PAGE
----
We've come to expect challengingly arty and vividly distinctive music from the exotic landscapes of Iceland, thanks to Bjork and Sigur Ros. We less expect it from Brooklyn perhaps. But both locales were sonically reflected at the Henry Fonda Music Box Theatre on Friday in ways compatible if hardly comparable by, respectively, Mum and Animal Collective.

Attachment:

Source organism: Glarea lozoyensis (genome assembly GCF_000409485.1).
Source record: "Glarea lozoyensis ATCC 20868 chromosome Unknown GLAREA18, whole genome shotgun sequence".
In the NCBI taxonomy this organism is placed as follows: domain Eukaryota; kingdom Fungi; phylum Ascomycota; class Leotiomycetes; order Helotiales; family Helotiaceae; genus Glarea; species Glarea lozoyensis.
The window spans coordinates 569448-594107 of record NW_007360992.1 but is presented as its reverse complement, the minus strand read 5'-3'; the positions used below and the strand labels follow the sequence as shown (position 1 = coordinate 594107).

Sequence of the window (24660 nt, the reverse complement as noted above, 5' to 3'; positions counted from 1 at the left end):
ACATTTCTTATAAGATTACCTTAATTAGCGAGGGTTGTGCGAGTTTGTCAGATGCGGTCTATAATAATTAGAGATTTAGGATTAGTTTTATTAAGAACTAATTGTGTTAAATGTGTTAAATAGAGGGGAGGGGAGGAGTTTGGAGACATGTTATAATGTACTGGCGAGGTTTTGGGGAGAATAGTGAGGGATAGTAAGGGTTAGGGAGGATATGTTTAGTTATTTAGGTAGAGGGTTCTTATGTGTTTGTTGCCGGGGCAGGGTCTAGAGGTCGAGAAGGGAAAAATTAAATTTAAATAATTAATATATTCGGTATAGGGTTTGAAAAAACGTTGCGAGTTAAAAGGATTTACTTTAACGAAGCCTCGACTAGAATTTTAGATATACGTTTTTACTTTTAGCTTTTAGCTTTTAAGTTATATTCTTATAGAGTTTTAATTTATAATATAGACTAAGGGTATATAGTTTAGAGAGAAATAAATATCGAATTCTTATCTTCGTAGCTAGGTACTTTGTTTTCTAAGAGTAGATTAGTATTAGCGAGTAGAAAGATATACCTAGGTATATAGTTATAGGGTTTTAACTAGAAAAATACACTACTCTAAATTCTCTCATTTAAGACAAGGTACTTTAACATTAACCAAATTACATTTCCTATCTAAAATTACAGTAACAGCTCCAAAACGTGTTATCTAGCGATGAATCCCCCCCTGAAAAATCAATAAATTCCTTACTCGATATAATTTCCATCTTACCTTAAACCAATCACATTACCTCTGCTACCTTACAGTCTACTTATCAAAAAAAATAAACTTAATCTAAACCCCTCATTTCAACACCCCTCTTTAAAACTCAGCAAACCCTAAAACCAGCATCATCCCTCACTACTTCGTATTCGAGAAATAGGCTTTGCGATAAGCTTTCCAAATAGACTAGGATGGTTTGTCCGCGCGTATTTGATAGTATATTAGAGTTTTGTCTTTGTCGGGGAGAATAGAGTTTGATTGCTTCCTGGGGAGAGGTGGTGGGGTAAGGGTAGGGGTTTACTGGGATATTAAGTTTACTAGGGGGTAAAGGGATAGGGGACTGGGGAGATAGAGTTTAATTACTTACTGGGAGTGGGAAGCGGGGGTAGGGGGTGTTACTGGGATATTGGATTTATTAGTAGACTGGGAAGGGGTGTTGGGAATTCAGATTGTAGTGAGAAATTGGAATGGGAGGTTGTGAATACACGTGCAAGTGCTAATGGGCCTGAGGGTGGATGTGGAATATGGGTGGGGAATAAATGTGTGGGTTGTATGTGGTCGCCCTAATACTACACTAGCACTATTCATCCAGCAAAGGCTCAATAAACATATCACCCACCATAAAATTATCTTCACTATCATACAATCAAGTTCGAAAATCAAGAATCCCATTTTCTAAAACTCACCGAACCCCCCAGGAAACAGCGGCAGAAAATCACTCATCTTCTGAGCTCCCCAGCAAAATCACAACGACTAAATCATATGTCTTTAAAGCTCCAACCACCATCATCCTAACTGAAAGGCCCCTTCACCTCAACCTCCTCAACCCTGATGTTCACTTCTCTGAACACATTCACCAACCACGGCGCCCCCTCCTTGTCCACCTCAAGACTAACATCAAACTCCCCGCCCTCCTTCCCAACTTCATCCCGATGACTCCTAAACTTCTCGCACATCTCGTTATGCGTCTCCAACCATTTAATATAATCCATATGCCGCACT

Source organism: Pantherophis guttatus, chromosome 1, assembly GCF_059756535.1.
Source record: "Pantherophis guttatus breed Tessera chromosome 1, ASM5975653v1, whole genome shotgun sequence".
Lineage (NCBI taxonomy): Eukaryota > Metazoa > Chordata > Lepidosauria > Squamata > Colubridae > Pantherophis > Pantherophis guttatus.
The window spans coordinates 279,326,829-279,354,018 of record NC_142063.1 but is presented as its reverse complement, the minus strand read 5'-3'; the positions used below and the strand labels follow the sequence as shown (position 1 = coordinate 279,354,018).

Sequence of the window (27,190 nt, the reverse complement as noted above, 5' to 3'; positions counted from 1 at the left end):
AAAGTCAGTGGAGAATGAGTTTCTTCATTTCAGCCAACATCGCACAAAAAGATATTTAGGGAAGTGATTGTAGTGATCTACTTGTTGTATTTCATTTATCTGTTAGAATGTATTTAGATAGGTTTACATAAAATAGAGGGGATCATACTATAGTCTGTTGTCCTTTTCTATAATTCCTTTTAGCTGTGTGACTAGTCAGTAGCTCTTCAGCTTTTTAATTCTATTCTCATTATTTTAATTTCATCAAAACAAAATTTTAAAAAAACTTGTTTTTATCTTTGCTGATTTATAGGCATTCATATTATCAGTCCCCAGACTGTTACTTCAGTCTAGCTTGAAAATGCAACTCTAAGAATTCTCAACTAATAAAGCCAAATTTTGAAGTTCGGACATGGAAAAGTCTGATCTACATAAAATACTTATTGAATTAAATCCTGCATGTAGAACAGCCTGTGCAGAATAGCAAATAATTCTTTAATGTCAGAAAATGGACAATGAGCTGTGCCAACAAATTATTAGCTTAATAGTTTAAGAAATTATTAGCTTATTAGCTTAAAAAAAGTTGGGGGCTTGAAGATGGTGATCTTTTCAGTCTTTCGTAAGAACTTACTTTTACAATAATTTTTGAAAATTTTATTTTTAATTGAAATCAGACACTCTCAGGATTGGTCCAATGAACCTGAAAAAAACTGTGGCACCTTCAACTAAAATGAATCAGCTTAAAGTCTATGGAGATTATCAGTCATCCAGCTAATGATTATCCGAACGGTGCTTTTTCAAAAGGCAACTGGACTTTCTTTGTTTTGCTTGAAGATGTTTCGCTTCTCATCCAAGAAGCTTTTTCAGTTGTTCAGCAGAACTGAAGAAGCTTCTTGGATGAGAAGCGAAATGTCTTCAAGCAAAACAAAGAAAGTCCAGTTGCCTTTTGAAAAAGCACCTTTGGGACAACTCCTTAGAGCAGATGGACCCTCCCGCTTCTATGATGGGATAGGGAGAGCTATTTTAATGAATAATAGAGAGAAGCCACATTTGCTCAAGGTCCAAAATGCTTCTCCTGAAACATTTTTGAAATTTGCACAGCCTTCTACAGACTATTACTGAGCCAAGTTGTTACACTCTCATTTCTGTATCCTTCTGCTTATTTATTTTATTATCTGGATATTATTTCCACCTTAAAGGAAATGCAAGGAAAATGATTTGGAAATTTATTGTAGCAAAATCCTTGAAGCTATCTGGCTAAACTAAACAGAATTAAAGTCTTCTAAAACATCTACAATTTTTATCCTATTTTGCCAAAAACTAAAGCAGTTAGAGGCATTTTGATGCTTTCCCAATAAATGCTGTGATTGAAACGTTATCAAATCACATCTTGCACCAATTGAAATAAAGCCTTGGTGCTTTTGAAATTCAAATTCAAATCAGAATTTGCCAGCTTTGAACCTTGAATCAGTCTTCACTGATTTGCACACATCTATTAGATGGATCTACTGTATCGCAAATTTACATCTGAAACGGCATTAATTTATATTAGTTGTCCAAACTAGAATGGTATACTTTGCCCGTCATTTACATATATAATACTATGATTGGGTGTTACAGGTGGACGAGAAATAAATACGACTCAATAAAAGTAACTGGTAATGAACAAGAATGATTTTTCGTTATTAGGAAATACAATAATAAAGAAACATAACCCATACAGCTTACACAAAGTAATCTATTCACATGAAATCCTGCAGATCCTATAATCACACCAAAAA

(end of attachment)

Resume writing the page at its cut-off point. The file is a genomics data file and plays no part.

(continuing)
Mum is the latest buzz band from Reykjavik, and deservingly, judging by this concert. While, as with Sigur Ros, it's too simplistic to say that the band's soundscapes portray the foreboding settings of its frozen island, it's hard to ignore the purposefully creaking and crackling electronics that thread the now-sextet's mix of trumpet, violin, keyboards, accordion, vibes, percussion, guitar and the brittle, airy vocals of twin sisters Gyoa and Kristin Anna Valtysdottir. But ultimately, while the influences of Bjork (minus the drama) and Sigur Ros (minus the crescendos) are undeniably there in equal measure, Mum is not so much the descendant of those influences as the product of the same rich cultural environment and holds the same kind of hypnotic draw and sonic invention.